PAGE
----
Figurines in Hellenistic Babylonia: Miniaturization and Cultural Hybridity

Stephanie M. Langin-Hooper, Figurines in Hellenistic Babylonia: Miniaturization and Cultural Hybridity (Cambridge: Cambridge University Press, 2020). 9781108769020.

Reviewed by Leticia R. Rodriguez, Florida State University,

Intimacy, interaction and play, and social norms as activated and understood through the miniature are but some of the themes that Stephanie M. Langin-Hooper rigorously and playfully explores in this volume on various types of anthropomorphic figurines in Hellenistic Babylonia. With her chronological parameters less fixed than more canonical definitions (here, the “Hellenistic” extends well into the third century CE), Langin-Hooper examines the ways in which figurines—visual culture in miniature—reflected the complex, multicultural society that was Hellenistic Babylonia, and even reinforced cultural and social practices as “agents of cross-cultural identity production” (1). She divides her study into five chapters organized around figurine types and shared themes; for example, Chapter Three focuses on “group figurines” that represent various combinations and configurations of human bodies, e.g., woman and child, heterosexual couples, and musician pairings. In analyzing the relationship between figurine and consumer, Langin-Hooper demonstrates how these miniatures sometimes position the consumer as an uninvited spectator. Some figurine groups, such as mother-and-child pairings, also had the potential to serve as ideal role models, or otherwise carried an instructive function, as in how to nurse or properly hold one’s child.1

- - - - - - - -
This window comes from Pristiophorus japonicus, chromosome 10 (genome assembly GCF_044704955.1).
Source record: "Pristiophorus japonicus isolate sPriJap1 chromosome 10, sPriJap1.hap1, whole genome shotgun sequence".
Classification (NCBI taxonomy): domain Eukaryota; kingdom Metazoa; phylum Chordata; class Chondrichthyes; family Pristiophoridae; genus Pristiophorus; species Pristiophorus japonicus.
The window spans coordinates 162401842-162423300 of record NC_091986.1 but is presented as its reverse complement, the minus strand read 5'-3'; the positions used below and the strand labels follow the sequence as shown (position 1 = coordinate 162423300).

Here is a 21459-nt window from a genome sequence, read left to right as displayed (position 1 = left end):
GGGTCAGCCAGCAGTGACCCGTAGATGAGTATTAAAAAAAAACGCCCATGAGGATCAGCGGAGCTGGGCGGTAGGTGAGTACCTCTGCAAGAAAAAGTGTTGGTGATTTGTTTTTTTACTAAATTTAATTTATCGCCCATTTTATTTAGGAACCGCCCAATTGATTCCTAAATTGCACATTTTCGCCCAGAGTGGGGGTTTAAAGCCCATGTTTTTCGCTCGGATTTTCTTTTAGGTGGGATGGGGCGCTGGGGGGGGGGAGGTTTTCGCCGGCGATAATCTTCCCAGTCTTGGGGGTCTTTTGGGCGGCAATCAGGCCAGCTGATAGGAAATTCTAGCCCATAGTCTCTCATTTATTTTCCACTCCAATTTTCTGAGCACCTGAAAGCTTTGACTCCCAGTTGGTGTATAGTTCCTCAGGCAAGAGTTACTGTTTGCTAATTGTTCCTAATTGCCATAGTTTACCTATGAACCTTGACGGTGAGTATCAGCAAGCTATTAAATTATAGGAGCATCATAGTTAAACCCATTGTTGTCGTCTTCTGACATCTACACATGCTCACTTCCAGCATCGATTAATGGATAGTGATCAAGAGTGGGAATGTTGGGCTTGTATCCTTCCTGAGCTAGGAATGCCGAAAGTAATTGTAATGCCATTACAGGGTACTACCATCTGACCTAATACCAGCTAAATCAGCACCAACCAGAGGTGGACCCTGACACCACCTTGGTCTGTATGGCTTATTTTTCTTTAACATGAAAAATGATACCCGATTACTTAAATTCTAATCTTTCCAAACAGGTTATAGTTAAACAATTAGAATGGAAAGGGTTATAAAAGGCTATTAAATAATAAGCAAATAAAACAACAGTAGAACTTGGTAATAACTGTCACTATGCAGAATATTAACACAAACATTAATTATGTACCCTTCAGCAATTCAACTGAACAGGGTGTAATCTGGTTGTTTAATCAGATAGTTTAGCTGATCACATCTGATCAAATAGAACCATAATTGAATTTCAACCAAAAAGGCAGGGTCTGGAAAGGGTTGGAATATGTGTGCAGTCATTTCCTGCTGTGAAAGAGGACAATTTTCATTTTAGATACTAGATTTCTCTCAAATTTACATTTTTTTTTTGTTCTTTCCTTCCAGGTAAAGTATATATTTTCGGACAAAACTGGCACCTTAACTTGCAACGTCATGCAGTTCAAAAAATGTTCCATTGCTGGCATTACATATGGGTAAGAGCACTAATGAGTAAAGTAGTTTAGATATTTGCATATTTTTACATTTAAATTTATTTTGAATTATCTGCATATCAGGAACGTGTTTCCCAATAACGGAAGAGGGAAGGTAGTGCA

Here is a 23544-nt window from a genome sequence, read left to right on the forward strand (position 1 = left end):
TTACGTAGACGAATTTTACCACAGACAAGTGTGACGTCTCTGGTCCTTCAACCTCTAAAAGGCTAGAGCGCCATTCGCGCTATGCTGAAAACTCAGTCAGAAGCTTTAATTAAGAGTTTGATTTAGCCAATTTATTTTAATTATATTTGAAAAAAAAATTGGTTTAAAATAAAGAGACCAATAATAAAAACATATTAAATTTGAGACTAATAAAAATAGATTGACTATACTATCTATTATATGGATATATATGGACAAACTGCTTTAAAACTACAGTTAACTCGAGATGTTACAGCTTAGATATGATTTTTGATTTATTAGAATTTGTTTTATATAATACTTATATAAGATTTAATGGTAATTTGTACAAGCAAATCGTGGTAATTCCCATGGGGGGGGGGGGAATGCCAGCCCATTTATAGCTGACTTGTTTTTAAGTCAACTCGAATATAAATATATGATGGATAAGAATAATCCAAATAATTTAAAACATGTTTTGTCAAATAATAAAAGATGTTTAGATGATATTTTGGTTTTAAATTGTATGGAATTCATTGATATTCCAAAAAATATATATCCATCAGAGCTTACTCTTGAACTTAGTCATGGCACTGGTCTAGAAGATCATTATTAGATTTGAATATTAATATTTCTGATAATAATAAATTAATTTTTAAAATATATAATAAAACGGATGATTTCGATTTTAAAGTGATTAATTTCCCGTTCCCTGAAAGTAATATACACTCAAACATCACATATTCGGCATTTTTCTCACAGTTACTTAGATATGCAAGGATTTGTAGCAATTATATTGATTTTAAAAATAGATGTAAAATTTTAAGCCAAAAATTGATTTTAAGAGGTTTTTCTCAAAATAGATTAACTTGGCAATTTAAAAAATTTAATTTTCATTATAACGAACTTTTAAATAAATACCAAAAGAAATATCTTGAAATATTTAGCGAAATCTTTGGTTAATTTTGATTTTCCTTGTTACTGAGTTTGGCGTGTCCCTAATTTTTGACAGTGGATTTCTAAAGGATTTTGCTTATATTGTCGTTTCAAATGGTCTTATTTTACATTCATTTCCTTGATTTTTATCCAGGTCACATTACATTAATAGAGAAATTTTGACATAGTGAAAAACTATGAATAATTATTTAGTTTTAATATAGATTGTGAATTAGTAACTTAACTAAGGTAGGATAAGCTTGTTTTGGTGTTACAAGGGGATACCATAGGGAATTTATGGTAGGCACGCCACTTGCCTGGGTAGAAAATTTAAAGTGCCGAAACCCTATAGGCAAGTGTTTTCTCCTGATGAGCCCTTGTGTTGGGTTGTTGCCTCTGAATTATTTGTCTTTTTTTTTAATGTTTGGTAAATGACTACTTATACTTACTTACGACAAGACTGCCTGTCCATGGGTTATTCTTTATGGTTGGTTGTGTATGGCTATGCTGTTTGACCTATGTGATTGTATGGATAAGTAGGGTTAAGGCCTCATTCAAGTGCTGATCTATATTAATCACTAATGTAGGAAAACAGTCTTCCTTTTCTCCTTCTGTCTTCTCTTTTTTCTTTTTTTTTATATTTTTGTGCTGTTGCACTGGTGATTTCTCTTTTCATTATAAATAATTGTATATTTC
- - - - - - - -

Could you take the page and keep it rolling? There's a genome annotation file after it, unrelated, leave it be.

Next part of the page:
In the introductory chapter, Langin-Hooper does touch on previous scholarship of Hellenistic figurines, recognizing the difficulties that other scholars have encountered in their own studies, with the greatest hurdle being a lack of archaeological context. Langin-Hooper openly acknowledges that this particular quandary is not of great concern to her, as she is focused more on art historical questions and issues of human engagement. While she does examine broader Hellenistic and Babylonian figurine traditions, including practical considerations of production, display, and use (elaborated on below), her inquiry is heavily steeped in theoretical frameworks, specifically miniaturization theory, a concept that she expounds upon in her first chapter. The adoption of this theory is one means of avoiding the traps in viewing objects as simply “hybrid,” a label with reductive and flattening tendencies, insofar as the term ironically often reinforces strict categorizations of cultural groups—a particular problem when the groups in question are already multicultural. Miniaturization theory shifts the focus away from these more static understandings, and instead takes human attraction toward and enchantment with the tiny as a given. In doing so, it paves the way for a consideration of tactile interaction, and even vision, as forms of contact with the power to bring figurines to life, making them transmitters of culturally situated social messages, as well as conduits for self-reflection.